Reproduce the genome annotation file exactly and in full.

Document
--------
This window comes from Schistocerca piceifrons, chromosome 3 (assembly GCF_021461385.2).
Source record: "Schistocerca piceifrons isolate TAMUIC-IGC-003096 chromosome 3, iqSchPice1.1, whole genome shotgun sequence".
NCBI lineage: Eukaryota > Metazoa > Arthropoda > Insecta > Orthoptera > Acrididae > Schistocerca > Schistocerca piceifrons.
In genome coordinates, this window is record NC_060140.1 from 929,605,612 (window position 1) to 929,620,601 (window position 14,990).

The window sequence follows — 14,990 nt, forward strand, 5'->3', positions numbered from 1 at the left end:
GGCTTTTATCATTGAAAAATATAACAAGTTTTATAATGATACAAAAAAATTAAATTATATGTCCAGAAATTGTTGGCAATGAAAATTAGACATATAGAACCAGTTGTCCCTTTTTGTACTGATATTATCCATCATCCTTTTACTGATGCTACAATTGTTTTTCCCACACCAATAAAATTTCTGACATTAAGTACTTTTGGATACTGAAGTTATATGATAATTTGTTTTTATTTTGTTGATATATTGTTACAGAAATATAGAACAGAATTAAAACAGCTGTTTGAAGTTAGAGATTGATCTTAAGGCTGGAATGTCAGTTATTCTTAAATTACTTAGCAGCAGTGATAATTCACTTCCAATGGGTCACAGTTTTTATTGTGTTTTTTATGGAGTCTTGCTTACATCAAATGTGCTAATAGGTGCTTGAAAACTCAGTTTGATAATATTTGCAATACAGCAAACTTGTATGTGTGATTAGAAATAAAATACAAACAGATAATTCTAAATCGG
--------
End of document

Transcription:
This window comes from Schistocerca piceifrons, chromosome 3 (assembly GCF_021461385.2).
Source record: "Schistocerca piceifrons isolate TAMUIC-IGC-003096 chromosome 3, iqSchPice1.1, whole genome shotgun sequence".
NCBI lineage: Eukaryota > Metazoa > Arthropoda > Insecta > Orthoptera > Acrididae > Schistocerca > Schistocerca piceifrons.
In genome coordinates, this window is record NC_060140.1 from 929,605,612 (window position 1) to 929,620,601 (window position 14,990).

The window sequence follows — 14,990 nt, forward strand, 5'->3', positions numbered from 1 at the left end:
GGCTTTTATCATTGAAAAATATAACAAGTTTTATAATGATACAAAAAAATTAAATTATATGTCCAGAAATTGTTGGCAATGAAAATTAGACATATAGAACCAGTTGTCCCTTTTTGTACTGATATTATCCATCATCCTTTTACTGATGCTACAATTGTTTTTCCCACACCAATAAAATTTCTGACATTAAGTACTTTTGGATACTGAAGTTATATGATAATTTGTTTTTATTTTGTTGATATATTGTTACAGAAATATAGAACAGAATTAAAACAGCTGTTTGAAGTTAGAGATTGATCTTAAGGCTGGAATGTCAGTTATTCTTAAATTACTTAGCAGCAGTGATAATTCACTTCCAATGGGTCACAGTTTTTATTGTGTTTTTTATGGAGTCTTGCTTACATCAAATGTGCTAATAGGTGCTTGAAAACTCAGTTTGATAATATTTGCAATACAGCAAACTTGTATGTGTGATTAGAAATAAAATACAAACAGATAATTCTAAATCGG